The closing program welcomes back husband-and-wife pianists Robert Levin and Ya-Fei Chuang, playing together and as soloists.

Chuang (below top) is acclaimed by critics in the U.S. and abroad for performances of stunning virtuosity, refinement and communicative power. Levin (below bottom, in a photo by Clive Barda), who teaches at Harvard University, is revered for his Mozart completions and classical period improvisations.

Their program explores the question of the composer-performer — that is, composers who were also formidable pianists: Mozart, Ravel and Liszt.

Beethoven’s fourth piano concerto, arranged by the composer for chamber ensemble, and excerpts of Harbison’s Piano Sonata No. 2, written for Levin, will be performed. Also on the program are Mozart’s Allegro in G Major, K. 357 (completion by Robert Levin); Maurice Ravel’s “Gaspard de la Nuit”; and Franz Liszt’s “Reminiscences of Don Juan.”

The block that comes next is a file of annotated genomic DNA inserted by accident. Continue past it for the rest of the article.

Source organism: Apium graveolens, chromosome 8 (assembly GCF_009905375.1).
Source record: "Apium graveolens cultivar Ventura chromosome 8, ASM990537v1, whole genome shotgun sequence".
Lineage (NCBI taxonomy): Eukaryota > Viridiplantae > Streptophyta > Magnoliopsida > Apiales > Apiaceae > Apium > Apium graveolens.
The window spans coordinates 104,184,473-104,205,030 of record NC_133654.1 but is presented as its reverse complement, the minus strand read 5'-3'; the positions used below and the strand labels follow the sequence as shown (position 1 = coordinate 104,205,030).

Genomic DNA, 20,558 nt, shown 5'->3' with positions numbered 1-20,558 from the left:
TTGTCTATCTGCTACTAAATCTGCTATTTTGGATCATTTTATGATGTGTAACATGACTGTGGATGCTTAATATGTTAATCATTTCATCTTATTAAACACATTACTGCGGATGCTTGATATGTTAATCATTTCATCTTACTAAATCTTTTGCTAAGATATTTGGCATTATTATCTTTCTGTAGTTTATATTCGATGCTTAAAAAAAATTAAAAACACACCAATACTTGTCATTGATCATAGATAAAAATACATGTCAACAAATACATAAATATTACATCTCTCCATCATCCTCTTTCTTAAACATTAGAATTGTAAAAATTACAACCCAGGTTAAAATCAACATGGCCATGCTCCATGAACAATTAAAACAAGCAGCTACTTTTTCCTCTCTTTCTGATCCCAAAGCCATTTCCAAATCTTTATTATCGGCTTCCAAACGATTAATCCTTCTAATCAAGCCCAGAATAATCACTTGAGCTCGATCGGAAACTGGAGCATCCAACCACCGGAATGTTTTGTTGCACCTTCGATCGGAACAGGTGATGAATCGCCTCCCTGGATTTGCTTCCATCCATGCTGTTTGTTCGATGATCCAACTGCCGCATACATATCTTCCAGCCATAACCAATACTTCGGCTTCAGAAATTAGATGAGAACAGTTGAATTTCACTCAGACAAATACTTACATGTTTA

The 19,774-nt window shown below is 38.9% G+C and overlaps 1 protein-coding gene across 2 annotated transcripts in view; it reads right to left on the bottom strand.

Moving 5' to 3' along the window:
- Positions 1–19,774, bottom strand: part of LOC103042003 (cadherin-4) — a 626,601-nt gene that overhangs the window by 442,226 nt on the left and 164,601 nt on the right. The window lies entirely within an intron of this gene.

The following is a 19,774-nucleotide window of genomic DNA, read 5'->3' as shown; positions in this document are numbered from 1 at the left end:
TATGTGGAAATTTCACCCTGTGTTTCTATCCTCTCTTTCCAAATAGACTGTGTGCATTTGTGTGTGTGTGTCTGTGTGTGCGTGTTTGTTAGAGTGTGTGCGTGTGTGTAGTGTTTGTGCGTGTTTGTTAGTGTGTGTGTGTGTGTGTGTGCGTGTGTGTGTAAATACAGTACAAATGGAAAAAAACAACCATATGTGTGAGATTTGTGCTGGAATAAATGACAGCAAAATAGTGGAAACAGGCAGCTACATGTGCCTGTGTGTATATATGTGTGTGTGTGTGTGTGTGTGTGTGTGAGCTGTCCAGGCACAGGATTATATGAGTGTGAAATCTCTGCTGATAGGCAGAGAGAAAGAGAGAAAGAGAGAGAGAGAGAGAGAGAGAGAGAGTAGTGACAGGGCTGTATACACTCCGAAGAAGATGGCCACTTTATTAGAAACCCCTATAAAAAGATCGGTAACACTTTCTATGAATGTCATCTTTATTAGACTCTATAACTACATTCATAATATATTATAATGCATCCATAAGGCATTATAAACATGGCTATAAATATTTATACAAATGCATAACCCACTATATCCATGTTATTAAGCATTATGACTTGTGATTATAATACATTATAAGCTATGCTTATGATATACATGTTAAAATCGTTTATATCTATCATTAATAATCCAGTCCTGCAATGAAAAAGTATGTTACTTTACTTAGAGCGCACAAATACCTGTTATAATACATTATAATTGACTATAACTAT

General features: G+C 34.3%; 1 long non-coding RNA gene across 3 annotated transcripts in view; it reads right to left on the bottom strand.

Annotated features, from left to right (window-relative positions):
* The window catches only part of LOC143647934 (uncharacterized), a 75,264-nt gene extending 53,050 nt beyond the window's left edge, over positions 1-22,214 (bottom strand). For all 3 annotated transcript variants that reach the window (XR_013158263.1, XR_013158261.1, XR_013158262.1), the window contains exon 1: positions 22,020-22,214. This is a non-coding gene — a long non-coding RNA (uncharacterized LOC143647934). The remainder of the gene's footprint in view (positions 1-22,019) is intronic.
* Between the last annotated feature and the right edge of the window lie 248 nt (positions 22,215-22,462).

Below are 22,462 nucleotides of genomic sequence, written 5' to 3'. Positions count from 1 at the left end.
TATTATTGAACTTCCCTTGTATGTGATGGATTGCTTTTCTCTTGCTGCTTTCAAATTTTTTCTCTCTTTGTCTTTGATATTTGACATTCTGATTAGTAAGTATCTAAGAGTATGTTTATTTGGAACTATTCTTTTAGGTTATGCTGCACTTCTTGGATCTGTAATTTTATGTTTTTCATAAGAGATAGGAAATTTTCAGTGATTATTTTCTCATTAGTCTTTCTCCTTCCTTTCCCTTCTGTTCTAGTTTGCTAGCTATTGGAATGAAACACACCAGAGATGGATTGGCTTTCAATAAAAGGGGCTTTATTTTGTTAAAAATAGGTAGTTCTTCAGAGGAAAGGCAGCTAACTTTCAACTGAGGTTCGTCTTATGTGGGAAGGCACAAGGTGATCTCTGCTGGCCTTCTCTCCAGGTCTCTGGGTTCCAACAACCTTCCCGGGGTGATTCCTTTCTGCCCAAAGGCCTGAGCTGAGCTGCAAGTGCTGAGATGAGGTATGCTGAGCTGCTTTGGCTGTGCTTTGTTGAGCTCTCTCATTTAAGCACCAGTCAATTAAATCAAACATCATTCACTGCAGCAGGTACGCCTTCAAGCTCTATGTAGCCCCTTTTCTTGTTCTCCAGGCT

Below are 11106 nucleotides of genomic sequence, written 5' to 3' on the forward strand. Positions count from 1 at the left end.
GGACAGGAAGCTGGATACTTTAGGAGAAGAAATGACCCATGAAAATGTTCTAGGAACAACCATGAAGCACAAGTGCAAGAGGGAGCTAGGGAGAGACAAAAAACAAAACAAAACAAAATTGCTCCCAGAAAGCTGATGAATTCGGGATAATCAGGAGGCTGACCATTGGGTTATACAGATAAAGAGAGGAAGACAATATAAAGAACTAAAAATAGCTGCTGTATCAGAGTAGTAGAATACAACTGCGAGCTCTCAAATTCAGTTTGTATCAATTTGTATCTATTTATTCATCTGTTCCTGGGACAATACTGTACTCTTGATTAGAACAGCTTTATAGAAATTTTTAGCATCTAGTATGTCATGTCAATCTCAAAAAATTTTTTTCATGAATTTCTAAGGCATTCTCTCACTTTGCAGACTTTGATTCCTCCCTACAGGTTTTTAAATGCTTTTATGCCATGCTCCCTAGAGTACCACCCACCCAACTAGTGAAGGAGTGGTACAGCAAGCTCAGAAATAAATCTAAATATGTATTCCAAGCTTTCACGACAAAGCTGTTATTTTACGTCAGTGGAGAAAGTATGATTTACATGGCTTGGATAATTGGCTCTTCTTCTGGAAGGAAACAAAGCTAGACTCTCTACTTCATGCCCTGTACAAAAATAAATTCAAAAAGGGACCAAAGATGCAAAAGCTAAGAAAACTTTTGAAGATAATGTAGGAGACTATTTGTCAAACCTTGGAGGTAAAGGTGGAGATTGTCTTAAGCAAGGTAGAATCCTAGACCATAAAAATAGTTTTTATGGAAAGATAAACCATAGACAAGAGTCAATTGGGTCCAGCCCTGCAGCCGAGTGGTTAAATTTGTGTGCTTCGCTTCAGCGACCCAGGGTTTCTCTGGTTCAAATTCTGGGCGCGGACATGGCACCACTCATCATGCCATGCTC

Other performers are: violinists Rose Mary Harbison and Laura Burns, of the Madison Symphony Orchestra and Rhapsodie String Quartet; violists Jen Paulson and Kaleigh Acord; cellist Karl Lavine, who is principal cello of both the  Madison Symphony Orchestra and the Wisconsin Chamber Orchestra as well as the Chamber Music Director of the Wisconsin Youth Symphony Orchestras (WYSO); and double bassist Ross Gilliland.


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Classical music: Acclaimed pianist Ya-Fei Chuang plays works by Schubert, Liszt and Ravel this Saturday night at Farley’s House of Pianos

April 4, 2019
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By Jacob Stockinger

The critically acclaimed pianist Ya-Fei Chuang (below) will return to Madison this weekend to perform a solo recital and give a master class for the Salon Piano Series at Farley’s House of Pianos, 6522 Seybold Road, on Madison’s far west side near West Towne Mall.

Advance tickets are $45 (students $10) or $50 at the door

You can purchase tickets at: https://www.brownpapertickets.com/event/3499200

Service fees may apply. Tickets are also for sale at Farley’s House of Pianos by calling 608 271-2626. Student tickets can only be purchased online and are not available the day of the event.

An artist’s reception will follow the concert.

For more information, go to: https://salonpianoseries.org

RECITAL

The recital by Chuang, who appears at festivals and concert halls around the world, is this Saturday night, April 6, 7:30 p.m. at Farley’s House of Pianos.